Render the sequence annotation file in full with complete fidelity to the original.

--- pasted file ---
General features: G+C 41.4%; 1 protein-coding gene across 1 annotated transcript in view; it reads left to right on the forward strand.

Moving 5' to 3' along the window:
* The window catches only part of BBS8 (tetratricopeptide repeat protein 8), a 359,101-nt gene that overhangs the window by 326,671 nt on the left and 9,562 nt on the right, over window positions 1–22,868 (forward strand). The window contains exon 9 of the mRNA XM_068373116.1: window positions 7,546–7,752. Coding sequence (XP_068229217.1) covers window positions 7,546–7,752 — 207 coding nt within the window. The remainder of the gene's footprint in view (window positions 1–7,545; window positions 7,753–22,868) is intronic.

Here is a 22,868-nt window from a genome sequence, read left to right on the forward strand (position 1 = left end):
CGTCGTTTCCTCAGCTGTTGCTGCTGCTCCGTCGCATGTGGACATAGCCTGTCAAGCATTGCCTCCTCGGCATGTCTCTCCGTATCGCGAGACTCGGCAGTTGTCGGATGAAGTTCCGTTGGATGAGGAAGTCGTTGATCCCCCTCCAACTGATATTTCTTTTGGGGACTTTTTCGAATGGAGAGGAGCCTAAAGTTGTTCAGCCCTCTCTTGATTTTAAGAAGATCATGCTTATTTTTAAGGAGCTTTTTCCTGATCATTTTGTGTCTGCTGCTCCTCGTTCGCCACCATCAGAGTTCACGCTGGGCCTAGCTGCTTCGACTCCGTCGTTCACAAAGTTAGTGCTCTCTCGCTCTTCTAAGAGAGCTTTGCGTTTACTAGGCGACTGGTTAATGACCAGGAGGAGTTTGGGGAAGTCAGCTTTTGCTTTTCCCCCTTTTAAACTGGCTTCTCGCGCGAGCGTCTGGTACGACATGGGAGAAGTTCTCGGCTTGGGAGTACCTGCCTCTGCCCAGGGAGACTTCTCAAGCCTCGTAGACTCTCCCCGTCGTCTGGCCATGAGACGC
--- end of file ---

General features: G+C 41.4%; 1 protein-coding gene across 1 annotated transcript in view; it reads left to right on the forward strand.

Moving 5' to 3' along the window:
* The window catches only part of BBS8 (tetratricopeptide repeat protein 8), a 359,101-nt gene that overhangs the window by 326,671 nt on the left and 9,562 nt on the right, over window positions 1–22,868 (forward strand). The window contains exon 9 of the mRNA XM_068373116.1: window positions 7,546–7,752. Coding sequence (XP_068229217.1) covers window positions 7,546–7,752 — 207 coding nt within the window. The remainder of the gene's footprint in view (window positions 1–7,545; window positions 7,753–22,868) is intronic.

Here is a 22,868-nt window from a genome sequence, read left to right on the forward strand (position 1 = left end):
CGTCGTTTCCTCAGCTGTTGCTGCTGCTCCGTCGCATGTGGACATAGCCTGTCAAGCATTGCCTCCTCGGCATGTCTCTCCGTATCGCGAGACTCGGCAGTTGTCGGATGAAGTTCCGTTGGATGAGGAAGTCGTTGATCCCCCTCCAACTGATATTTCTTTTGGGGACTTTTTCGAATGGAGAGGAGCCTAAAGTTGTTCAGCCCTCTCTTGATTTTAAGAAGATCATGCTTATTTTTAAGGAGCTTTTTCCTGATCATTTTGTGTCTGCTGCTCCTCGTTCGCCACCATCAGAGTTCACGCTGGGCCTAGCTGCTTCGACTCCGTCGTTCACAAAGTTAGTGCTCTCTCGCTCTTCTAAGAGAGCTTTGCGTTTACTAGGCGACTGGTTAATGACCAGGAGGAGTTTGGGGAAGTCAGCTTTTGCTTTTCCCCCTTTTAAACTGGCTTCTCGCGCGAGCGTCTGGTACGACATGGGAGAAGTTCTCGGCTTGGGAGTACCTGCCTCTGCCCAGGGAGACTTCTCAAGCCTCGTAGACTCTCCCCGTCGTCTGGCCATGAGACGC